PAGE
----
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Below is a complimentary Demography Unplugged research note written by Hedgeye Demography analyst Neil Howe. Click here to learn more and subscribe.

College Enrollment Continues To Fall - AdobeStock 35786259

A year after college enrollment first plunged due to the pandemic, enrollment numbers continue to slide. Undergraduate enrollment for fall 2021 fell another 3.2% YoY. (The Washington Post)

NH: College enrollment continues to decline. According to the National Student Clearinghouse, undergraduate registration for fall 2021 fell -3.2% YoY.

That’s a -6.5% drop from fall 2019. (See “College Enrollment Fell for 2nd Consecutive Year.”) 

Over the last two years, where has enrollment fallen the most? By college type, the largest drop has been among public 2-year schools, down a whopping -14.1%. 

By credential type, the largest drops have been among those seeking 2- to 3-semester undergraduate certificates (-8.4%) and 2-year associate’s degrees (-14.1%).

There have been a few exceptions to the trend. Enrollment at highly selective schools has risen +1.4% from 2019. And registration in graduate programs has risen +5.3% from 2019. 

Nevertheless, the continued overall slide in enrollment indicates that this isn’t just a pandemic-induced blip. We don't know what these people are doing instead of college.

But some may be taking advantage of the red-hot jobs market. Employers desperate for workers are increasingly willing to forgo formal credentials. And that could explain the large drop at 2-year public schools. 

If this is indeed happening, I suspect many of these youths will bypass college altogether. 

College Enrollment Continues To Fall - Nov10 1

College Enrollment Continues To Fall - Nov10 2

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ABOUT NEIL HOWE

Neil Howe is a renowned authority on generations and social change in America. An acclaimed bestselling author and speaker, he is the nation's leading thinker on today's generations—who they are, what motivates them, and how they will shape America's future.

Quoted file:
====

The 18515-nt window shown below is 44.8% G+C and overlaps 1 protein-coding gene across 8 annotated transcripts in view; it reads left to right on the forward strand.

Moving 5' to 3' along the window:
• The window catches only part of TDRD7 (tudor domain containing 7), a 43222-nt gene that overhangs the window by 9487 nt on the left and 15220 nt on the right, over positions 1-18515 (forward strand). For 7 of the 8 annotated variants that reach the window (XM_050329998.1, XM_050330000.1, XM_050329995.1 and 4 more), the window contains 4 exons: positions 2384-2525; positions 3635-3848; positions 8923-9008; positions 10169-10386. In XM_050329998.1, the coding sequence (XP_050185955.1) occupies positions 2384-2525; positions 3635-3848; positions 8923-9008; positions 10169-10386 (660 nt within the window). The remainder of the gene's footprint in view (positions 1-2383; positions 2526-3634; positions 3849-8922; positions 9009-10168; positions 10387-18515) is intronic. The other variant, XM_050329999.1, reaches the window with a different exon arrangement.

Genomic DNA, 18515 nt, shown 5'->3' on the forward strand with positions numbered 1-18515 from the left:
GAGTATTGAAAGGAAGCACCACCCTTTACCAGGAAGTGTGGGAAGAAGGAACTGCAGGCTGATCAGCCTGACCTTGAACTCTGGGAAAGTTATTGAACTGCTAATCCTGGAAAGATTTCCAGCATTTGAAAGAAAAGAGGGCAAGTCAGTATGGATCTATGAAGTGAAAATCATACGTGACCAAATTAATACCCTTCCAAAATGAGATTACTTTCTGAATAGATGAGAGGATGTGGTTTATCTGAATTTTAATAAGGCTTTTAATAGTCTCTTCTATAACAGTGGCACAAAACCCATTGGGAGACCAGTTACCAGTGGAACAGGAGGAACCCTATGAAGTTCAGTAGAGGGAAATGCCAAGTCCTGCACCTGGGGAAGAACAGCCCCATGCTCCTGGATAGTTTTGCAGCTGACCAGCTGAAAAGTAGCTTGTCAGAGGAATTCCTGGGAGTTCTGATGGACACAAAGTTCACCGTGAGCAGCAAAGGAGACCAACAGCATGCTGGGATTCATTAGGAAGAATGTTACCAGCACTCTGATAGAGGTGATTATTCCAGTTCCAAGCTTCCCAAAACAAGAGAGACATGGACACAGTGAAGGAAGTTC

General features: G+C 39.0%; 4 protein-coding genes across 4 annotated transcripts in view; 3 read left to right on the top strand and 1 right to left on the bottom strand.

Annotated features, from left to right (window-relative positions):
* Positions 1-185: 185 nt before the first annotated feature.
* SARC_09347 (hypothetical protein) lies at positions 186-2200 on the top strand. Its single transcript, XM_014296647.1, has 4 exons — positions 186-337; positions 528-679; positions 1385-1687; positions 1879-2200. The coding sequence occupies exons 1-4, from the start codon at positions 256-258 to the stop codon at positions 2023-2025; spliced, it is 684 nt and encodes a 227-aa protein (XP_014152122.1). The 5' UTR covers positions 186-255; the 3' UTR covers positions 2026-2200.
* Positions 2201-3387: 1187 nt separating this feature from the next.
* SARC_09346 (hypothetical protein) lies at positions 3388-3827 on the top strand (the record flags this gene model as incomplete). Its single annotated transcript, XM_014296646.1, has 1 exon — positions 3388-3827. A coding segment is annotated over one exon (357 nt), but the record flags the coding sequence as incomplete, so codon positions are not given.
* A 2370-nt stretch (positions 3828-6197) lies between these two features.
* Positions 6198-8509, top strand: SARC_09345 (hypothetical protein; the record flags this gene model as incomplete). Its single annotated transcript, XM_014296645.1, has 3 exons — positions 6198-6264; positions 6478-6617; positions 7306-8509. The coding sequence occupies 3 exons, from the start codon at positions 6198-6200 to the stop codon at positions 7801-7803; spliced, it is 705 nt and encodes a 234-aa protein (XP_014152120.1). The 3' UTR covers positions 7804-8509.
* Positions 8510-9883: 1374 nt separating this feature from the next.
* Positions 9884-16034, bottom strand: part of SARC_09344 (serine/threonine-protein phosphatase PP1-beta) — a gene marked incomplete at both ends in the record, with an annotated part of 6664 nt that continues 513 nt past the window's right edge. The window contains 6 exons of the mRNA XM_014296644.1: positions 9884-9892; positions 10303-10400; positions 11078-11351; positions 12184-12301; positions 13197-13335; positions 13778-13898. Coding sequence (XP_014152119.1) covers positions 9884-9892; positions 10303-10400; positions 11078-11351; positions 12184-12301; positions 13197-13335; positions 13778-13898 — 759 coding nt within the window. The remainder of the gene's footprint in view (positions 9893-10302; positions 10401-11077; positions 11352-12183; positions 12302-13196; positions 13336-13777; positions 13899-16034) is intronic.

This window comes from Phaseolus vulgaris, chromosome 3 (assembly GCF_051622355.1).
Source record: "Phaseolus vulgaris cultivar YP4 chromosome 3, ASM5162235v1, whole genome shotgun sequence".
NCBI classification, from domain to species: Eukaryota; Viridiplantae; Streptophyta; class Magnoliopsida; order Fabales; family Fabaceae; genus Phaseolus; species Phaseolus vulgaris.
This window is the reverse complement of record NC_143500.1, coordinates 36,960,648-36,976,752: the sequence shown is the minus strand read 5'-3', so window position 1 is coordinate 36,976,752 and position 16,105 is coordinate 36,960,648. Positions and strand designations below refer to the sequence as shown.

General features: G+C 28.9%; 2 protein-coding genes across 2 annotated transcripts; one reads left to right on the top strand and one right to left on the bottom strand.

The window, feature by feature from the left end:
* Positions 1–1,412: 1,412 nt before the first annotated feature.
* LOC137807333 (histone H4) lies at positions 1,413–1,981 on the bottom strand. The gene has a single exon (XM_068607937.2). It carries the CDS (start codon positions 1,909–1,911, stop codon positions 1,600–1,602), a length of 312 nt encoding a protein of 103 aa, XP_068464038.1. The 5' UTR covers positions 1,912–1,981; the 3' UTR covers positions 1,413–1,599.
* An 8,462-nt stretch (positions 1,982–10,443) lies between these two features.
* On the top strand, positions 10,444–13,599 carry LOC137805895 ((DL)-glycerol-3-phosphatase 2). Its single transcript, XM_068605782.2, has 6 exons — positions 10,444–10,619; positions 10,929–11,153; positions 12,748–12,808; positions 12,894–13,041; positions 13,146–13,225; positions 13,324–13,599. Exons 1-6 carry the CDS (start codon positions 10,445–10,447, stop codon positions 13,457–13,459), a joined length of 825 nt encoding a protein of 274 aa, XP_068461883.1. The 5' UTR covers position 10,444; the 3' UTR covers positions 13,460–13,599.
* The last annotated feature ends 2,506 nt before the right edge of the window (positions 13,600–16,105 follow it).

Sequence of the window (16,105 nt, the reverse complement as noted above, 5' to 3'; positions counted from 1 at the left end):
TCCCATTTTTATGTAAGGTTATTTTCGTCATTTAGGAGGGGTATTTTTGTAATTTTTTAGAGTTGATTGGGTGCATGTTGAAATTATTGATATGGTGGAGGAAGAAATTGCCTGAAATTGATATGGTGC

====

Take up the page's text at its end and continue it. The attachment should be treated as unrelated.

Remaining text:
A historian, economist, and demographer, Howe is also a recognized authority on global aging, long-term fiscal policy, and migration. He is a senior associate to the Center for Strategic and International Studies (CSIS) in Washington, D.C., where he helps direct the CSIS Global Aging Initiative.

Howe has written over a dozen books on generations, demographic change, and fiscal policy, many of them with William Strauss. Howe and Strauss' first book, Generations is a history of America told as a sequence of generational biographies. Vice President Al Gore called it "the most stimulating book on American history that I have ever read" and sent a copy to every member of Congress. Newt Gingrich called it "an intellectual tour de force." Of their book, The Fourth Turning, The Boston Globe wrote, "If Howe and Strauss are right, they will take their place among the great American prophets."

Howe and Strauss originally coined the term "Millennial Generation" in 1991, and wrote the pioneering book on this generation, Millennials Rising. His work has been featured frequently in the media, including USA Today, CNN, the New York Times, and CBS' 60 Minutes.

Previously, with Peter G. Peterson, Howe co-authored On Borrowed Time, a pioneering call for budgetary reform and The Graying of the Great Powers with Richard Jackson.

Howe received his B.A. at U.C. Berkeley and later earned graduate degrees in economics and history from Yale University.